I remember back in middle school and high school preparing for regional band auditions. Placement was based on a scoring system. Your overall score was made up of three categories: a prepared solo piece, scales, and sight-reading. The scales category, if I remember correctly, consisted of a few selected major scales (I believe full range, both slurred and tongued) and the chromatic scale. You didn’t know what the selected scales were going to be until the day of the audition. They were always posted on a list on a wall in a large auditorium. The chromatic scale always stressed me out. The options for the chromatic scale on saxophone were either to play it full range (Bb-F) or to play it two octaves starting on a provided note (C-C, D-D, F-F). The C-C and F-F chromatic scales feel very different under your fingers.

This is essentially what the chromatic scale meant to me back when I was a young musician. Basically, it felt like a test that simply showed how good I was at playing the chromatic scale. It seemed to have no relevant applications. Many years later, I have a very different opinion of the chromatic scale. The chromatic scale is a scale that takes some time to understand and appreciate.

So, now I’ve written about several scales used in jazz: the diminished scale, the whole tone scale, the altered scale, the blues scale, the augmented scale, the pentatonic scale, and the bebop scale. Some would call the chromatic scale a non-scale. It has no particular or obvious function. It’s just all twelve tones. But, it definitely has its place in jazz and improvisation. It has some unique applications. It also contains the building blocks for all other scales.

 

Scale Construction

 

The categories I’ve been using in my other jazz scales articles to describe how each scale is constructed and applied in music don’t quite fit with this scale. At least not on a superficial level. The chromatic scale’s construction isn’t difficult to analyze. It’s all the notes, in order.

 

chromatic scale

 

The scale construction starts to get interesting when you look at different patterns built from the chromatic scale. When we practice the major scale, we practice it in different diatonic patterns: the major scale in thirds, the major scale in fourths, diatonic triads, etc. Similarly, we can practice the chromatic scale in chromatic patterns: major seconds chromatically, minor thirds chromatically, minor thirds in major seconds, perfect fourths in minor thirds, major sevenths in major seconds, diatonic triads in major seconds, etc.

 

rising chromatic

 

chromatic triads

 

When we practice this scale in different patterns, we begin to see more familiar scales in a new light. Remember symmetric scales? The chromatic scale is a symmetric scale. And chromatic scale patterns build the other symmetric scales. The diminished scale, whole tone scale, and augmented scale are built from the chromatic scale in chromatic patterns. When practicing the chromatic scale, you discover how the other symmetric scales are formed.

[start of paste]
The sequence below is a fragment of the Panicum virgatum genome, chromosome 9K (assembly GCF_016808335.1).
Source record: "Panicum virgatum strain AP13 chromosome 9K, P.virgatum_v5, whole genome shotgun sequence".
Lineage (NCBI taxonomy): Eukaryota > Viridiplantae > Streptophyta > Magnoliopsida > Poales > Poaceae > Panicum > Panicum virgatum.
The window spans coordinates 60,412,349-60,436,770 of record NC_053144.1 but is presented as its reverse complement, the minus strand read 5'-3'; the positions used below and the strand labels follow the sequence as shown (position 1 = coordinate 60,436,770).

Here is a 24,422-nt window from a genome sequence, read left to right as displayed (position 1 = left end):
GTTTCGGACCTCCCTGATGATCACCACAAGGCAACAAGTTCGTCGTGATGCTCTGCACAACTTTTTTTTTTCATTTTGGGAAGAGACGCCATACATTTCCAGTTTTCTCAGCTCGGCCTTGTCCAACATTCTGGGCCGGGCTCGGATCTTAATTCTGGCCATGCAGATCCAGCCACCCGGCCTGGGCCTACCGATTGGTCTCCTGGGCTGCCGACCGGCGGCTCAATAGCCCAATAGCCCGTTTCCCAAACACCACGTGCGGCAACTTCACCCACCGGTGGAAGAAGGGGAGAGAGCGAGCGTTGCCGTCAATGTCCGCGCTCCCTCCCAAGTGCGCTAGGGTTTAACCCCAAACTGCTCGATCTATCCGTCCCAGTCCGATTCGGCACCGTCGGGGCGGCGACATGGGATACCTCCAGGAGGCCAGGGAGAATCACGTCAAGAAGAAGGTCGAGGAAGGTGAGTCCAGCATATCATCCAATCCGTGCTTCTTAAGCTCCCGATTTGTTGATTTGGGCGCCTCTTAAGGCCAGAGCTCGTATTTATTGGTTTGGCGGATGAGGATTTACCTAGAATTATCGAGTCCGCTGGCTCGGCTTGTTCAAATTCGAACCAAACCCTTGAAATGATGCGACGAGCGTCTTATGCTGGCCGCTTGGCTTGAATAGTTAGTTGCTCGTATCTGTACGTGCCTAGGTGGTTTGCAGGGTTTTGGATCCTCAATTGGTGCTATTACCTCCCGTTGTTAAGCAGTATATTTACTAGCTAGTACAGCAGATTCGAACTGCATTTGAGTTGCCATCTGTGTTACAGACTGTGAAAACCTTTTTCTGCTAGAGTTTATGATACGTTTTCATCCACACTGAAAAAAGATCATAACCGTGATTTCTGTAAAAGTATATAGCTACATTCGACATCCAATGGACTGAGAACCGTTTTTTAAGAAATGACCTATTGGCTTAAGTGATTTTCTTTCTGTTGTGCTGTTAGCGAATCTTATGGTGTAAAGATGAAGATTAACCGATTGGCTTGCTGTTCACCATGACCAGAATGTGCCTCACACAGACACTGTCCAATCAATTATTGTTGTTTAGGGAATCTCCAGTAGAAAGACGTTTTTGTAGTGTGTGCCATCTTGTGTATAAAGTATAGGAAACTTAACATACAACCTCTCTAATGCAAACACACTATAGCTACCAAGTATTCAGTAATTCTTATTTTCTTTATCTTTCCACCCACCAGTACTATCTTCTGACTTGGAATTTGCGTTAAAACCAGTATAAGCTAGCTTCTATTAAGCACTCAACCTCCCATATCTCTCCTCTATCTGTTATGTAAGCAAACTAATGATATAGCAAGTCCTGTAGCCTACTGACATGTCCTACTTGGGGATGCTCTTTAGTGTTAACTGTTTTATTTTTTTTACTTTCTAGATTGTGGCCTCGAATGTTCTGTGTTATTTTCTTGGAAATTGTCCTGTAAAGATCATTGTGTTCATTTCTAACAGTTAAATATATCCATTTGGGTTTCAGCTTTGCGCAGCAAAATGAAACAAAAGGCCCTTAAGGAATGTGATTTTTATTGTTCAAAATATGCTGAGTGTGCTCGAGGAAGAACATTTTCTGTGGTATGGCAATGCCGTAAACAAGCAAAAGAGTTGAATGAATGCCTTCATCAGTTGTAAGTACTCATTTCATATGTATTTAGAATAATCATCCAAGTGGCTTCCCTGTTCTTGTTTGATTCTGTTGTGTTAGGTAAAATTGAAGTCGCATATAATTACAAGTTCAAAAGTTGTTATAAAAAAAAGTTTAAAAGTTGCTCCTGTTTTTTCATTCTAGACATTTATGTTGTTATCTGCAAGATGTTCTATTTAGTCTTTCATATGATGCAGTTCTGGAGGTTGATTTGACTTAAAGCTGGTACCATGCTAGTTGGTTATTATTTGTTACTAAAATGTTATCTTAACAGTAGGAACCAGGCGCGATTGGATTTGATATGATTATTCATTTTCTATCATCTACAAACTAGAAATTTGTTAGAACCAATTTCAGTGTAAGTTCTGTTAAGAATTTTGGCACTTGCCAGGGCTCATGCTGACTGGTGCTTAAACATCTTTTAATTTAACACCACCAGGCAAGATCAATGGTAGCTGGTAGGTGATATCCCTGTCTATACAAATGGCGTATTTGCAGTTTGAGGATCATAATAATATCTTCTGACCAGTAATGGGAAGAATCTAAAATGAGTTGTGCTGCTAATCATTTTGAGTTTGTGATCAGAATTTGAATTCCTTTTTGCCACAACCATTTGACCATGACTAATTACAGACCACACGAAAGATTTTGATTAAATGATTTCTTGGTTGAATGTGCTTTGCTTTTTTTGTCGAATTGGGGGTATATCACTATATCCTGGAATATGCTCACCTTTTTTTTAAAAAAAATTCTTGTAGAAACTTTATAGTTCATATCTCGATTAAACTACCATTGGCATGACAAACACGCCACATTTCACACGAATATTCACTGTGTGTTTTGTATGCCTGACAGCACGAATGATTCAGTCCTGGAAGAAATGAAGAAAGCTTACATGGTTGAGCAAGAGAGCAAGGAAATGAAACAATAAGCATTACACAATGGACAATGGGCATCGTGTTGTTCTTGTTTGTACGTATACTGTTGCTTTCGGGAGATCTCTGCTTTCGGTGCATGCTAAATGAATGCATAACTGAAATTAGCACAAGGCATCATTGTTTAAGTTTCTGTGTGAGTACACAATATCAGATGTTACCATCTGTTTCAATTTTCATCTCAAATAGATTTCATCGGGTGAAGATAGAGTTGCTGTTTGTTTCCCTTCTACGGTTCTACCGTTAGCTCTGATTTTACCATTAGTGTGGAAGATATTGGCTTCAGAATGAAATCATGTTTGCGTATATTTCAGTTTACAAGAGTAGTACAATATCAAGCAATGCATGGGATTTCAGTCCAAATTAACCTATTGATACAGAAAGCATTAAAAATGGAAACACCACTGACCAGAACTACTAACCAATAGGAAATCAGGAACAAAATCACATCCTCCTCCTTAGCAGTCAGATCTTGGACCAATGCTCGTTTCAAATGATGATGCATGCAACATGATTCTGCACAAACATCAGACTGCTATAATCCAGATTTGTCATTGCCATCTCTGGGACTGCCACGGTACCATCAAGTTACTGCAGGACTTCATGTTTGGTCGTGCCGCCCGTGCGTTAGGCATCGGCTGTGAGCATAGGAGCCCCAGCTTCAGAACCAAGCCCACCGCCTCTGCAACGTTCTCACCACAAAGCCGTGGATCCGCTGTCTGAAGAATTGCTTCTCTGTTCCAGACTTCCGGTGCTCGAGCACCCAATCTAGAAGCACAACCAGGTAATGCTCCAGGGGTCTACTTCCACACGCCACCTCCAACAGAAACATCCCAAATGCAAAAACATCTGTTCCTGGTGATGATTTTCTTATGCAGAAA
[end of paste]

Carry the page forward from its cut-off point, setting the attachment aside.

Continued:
scales using chromatic

 

The whole tone scale is made up of major seconds in major thirds. Other chromatic patterns that create whole tone scale patterns include: major seconds in major seconds, major thirds in whole steps, tritones in whole steps, tritones in major thirds, minor sixths in whole steps, minor sevenths in whole steps, etc.

whole tome chromatic

 

The diminished scale is made up of major seconds in minor thirds. Other patterns that create diminished scale patterns include: minor seconds in minor thirds, perfect fourths in minor thirds, tritones in minor thirds, major sixths in minor thirds, etc.

diatonic chromatic

 

The augmented scale is made up of minor thirds in major thirds. Other patterns that created augmented scale patterns include: major thirds in minor thirds, perfect fifths in major thirds, etc.

 

Chord/Scale Relationship

 

Obviously there are not chord/scale relationships with the chromatic scale. Or rather, there’s just one chord/scale relationship: the chromatic scale fits over every chord. Knowing how to use the chromatic scale over a specific chord is a skill that just comes with experience. Although, there definitely is a methodology to it. I’ll go into more detail concerning different chromatic scale applications in the designated section.

 

Scale Patterns

 

Practicing the chromatic scale will make your improvising more versatile and more interesting. It will teach you how other scales are formed. But, even in non-jazz contexts, practicing the chromatic scale is just a beneficial thing to do. Working on the chromatic scale will free up so many technical hang-ups. There’s just something about being comfortable and totally fluid with playing chromatically. It will help with making something as simple as a fall sound way better.

There are a lot of possible chromatic exercises you can practice. Here are just a couple.You should practice them full range, and then target areas that are the most difficult.